GUATEMALA CITY, FEB. 20 -- When cease-fire talks between the Nicaraguan government and the rebels were suddenly suspended yesterday by their mediator, Cardinal Miguel Obando y Bravo, each side immediately accused the other of negotiating in bad faith while seeking to influence the decisions of the U.S. Congress on military aid for the rebels.

But accounts by participants indicate that it was not pressure from Washington that broke up the negotiations, but rather longstanding mistrust among the Nicaraguans involved: the leftist Sandinista government, the cardinal and the rebels, called contras.

Obando's deep doubts about the Sandinistas' sincerity led him to call off hastily negotiations that, by admission of members of the cardinal's mediating team, could have continued if he had waited only a few hours.

The Sandinistas' suspicions that the cardinal is partial to the contras and that the contras are obeying instructions from the Reagan administration to avoid any cease-fire led the Sandinistas to fumble the significant diplomatic advantage they wielded as this week's round of cease-fire negotiations opened. That advantage came as a result of the U.S. House of Representatives vote Feb. 3 against new military aid for the contras.

The talks that began here Thursday were the second round of face-to-face cease-fire negotiations prompted by a six-month-old Central American peace process. The current round was to last three days, but the cardinal ended it abruptly at 2:30 p.m. yesterday, citing the government's reluctance to approve a five-point proposal he had offered unexpectedly Thursday night.

The contras are pressing for broad democratic reforms in Nicaragua before they will accept a cease-fire, while the government argues that those reforms are already under way through the regional peace process and wants only to work out the technical arrangements for a cease-fire. After the crisis yesterday, both sides now say they are ready to resume the negotiations as early as next week. But the cordiality of earlier rounds is shattered.

Obando's proposal, which he said was designed to speed up the talks, called for the government to free political prisoners, allow full freedom of expression, reopen a dialogue with the opposition parties and revise its draft law. He called for the contras to gather their guerrillas into cease-fire zones for a 30-day truce.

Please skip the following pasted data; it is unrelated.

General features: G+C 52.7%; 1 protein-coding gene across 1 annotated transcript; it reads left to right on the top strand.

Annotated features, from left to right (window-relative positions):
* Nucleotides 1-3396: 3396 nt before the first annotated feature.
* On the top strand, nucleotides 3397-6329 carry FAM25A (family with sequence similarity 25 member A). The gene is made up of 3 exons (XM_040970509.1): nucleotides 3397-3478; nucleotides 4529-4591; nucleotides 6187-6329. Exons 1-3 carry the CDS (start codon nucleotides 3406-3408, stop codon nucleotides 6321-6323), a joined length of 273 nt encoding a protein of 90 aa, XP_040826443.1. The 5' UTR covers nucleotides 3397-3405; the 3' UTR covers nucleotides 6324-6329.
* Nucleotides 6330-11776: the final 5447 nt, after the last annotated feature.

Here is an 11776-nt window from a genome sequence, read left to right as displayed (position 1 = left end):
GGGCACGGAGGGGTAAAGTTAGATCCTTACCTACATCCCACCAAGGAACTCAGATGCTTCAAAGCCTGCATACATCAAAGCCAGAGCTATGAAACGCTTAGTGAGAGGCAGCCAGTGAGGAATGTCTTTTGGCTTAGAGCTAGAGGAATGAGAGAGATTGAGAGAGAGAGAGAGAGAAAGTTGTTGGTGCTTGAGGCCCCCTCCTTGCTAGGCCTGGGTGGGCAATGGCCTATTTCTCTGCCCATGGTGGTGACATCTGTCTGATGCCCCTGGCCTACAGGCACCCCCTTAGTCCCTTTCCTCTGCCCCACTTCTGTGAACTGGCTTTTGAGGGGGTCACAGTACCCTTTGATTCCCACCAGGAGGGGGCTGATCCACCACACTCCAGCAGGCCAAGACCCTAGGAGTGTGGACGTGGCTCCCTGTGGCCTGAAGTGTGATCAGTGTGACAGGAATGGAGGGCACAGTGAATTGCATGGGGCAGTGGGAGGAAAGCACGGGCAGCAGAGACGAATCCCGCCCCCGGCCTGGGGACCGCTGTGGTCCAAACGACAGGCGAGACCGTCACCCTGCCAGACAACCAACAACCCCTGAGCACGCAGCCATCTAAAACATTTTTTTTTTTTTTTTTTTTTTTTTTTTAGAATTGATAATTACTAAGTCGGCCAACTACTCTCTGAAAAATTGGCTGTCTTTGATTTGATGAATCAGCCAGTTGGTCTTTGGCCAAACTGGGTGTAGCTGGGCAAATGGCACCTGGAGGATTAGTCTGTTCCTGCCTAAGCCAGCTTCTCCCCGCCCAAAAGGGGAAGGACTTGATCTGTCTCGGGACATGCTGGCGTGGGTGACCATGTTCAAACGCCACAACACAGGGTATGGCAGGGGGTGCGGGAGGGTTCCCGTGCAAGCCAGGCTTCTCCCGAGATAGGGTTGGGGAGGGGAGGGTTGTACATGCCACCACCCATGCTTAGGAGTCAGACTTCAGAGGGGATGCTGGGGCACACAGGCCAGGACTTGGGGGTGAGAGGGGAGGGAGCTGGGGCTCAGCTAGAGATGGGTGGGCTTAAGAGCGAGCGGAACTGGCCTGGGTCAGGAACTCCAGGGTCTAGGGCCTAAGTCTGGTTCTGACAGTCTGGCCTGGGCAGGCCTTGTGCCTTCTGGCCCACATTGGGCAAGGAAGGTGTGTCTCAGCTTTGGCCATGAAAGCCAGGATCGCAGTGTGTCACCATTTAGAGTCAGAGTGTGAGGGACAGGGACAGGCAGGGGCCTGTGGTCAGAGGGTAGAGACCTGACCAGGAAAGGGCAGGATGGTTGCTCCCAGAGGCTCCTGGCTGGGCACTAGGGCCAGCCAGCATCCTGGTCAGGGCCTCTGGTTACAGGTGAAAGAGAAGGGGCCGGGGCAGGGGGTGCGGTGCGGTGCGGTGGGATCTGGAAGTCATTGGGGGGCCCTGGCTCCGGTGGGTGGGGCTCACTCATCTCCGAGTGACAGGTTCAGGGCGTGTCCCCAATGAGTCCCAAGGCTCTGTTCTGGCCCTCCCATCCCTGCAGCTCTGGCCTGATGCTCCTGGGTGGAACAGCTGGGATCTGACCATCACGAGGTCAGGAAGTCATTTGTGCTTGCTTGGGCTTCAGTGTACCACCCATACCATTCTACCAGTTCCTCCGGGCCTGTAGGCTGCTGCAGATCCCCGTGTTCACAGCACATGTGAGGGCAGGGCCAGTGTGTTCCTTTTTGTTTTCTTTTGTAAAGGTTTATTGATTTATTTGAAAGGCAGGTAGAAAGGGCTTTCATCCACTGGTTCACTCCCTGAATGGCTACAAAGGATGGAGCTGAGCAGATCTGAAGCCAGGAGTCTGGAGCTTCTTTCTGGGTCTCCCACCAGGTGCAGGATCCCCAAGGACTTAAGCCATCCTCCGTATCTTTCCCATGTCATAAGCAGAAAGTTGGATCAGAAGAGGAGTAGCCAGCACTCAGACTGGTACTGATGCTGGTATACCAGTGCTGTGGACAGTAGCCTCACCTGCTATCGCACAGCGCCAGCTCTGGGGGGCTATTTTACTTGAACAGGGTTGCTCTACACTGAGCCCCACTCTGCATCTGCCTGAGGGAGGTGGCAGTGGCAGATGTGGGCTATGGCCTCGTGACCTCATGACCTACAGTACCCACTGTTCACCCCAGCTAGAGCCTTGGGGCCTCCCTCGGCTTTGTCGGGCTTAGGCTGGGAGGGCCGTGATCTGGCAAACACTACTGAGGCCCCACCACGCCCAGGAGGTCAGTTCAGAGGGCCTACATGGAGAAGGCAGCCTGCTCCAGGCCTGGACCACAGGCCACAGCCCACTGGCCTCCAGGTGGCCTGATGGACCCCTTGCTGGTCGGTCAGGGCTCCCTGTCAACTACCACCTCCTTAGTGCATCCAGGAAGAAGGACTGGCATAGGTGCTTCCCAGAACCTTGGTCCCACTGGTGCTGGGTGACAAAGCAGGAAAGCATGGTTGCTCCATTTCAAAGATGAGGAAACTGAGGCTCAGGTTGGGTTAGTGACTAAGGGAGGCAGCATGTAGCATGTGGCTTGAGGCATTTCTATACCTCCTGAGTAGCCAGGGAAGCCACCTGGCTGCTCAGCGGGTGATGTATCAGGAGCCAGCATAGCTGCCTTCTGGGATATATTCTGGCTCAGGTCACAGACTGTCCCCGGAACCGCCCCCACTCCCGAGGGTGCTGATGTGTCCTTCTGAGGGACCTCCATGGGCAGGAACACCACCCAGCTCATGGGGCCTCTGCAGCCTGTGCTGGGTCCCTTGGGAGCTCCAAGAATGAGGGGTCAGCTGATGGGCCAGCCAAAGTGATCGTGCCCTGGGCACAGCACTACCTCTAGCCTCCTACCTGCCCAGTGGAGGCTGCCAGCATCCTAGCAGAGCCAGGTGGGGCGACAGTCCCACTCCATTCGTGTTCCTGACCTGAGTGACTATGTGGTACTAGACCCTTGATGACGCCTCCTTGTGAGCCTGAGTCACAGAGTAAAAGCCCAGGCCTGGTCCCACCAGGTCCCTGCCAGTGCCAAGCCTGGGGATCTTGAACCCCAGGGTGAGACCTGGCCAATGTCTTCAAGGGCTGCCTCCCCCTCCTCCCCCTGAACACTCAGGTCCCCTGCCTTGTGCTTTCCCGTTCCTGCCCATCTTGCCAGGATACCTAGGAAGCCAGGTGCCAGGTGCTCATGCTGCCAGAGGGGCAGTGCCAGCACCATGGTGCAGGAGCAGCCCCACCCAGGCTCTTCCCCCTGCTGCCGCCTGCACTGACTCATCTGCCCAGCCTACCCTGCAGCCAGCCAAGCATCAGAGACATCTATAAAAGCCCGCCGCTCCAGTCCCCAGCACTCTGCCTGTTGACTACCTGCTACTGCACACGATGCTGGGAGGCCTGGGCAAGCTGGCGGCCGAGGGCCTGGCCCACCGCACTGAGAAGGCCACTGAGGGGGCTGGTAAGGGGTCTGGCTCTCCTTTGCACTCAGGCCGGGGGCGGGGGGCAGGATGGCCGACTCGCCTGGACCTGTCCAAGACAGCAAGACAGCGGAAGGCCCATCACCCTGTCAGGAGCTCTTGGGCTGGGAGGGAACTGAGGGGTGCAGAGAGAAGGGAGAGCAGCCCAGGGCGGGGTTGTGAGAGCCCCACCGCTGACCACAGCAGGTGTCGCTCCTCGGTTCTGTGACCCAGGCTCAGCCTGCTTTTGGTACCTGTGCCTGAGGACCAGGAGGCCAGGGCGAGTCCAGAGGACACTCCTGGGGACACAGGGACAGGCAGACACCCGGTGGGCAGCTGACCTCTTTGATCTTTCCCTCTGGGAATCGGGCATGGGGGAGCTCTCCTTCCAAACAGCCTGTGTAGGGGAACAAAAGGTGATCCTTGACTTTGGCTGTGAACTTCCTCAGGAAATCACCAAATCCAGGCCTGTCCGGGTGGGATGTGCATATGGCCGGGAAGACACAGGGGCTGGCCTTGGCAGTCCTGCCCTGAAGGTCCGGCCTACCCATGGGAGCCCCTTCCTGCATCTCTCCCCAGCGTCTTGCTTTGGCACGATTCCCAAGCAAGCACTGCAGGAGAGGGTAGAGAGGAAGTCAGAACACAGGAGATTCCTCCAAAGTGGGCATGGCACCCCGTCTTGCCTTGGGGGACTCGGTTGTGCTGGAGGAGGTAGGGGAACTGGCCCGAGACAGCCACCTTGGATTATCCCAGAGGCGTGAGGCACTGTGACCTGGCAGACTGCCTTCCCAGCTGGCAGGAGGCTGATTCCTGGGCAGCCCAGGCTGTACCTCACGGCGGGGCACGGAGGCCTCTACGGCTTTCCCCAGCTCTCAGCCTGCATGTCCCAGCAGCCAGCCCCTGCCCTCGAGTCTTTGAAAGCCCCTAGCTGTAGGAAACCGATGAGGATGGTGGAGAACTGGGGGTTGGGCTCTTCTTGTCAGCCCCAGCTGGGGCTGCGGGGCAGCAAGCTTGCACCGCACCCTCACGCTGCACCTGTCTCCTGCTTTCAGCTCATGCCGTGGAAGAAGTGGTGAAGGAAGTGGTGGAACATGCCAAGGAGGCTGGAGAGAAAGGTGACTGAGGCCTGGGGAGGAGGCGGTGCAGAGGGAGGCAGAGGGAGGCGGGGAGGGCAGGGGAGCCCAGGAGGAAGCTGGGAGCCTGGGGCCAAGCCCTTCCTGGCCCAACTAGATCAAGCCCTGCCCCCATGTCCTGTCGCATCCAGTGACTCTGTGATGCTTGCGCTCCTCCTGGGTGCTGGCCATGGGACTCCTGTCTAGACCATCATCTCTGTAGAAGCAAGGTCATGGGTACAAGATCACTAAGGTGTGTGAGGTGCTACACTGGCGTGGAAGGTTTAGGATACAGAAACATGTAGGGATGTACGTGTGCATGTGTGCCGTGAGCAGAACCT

The Sandinista delegation immediately reacted negatively to the proposals, sources close to the Sandinistas said. They reportedly saw them as biased on the side of the contras. President Daniel Ortega, consulted in Managua by telephone, regarded them as an attempt by the cardinal to force the government to negotiate political, rather than technical, issues with the contras.

During a 30-minute meeting yesterday with the cardinal, "The government never indicated it would give a positive response. The government said it had decided not to take up the cardinal's proposal," said Msgr. Bosco Vivas, a member of Obando's mediation team.

The Sandinista delegation actually had a fallback position accepting Obando's plan, but the cardinal had already canceled the session by the time they were able to present it. Sandinista negotiators, wary of the cardinal, said they refused to give their acceptance earlier because they wanted to draw up a formal written document detailing exactly what they were accepting.

Ironically, the Sandinista delegation failed to see that the cardinal's proposal also dismayed the contras, who did not want to pull back their forces into special zones. "The Sandinistas refused to grasp that the cardinal gave them the best chance they've had so far in these talks," commented Azucena Ferrey, a leader of the Nicaraguan Resistance, the contra alliance.

During most of the Sandinistas' eight-year-old reign, Obando, Nicaragua's Roman Catholic primate, has been their most influential critic. Before the formulation of the Central American peace plan, Sandinista leaders frequently insulted him personally and harassed his clergy and followers. Yet Ortega asked Obando to mediate so as to lend credibility to the cease-fire talks.

Up to now, Obando has been restrained in his role, but he appears to have taken offense at the Sandinista maneuvers here. By suspending the talks, Obando thrust himself forcefully into the center of the negotiations, putting the government on notice that if he is to continue lending his prestige he wants rapid results and will not tolerate delays of even a few hours.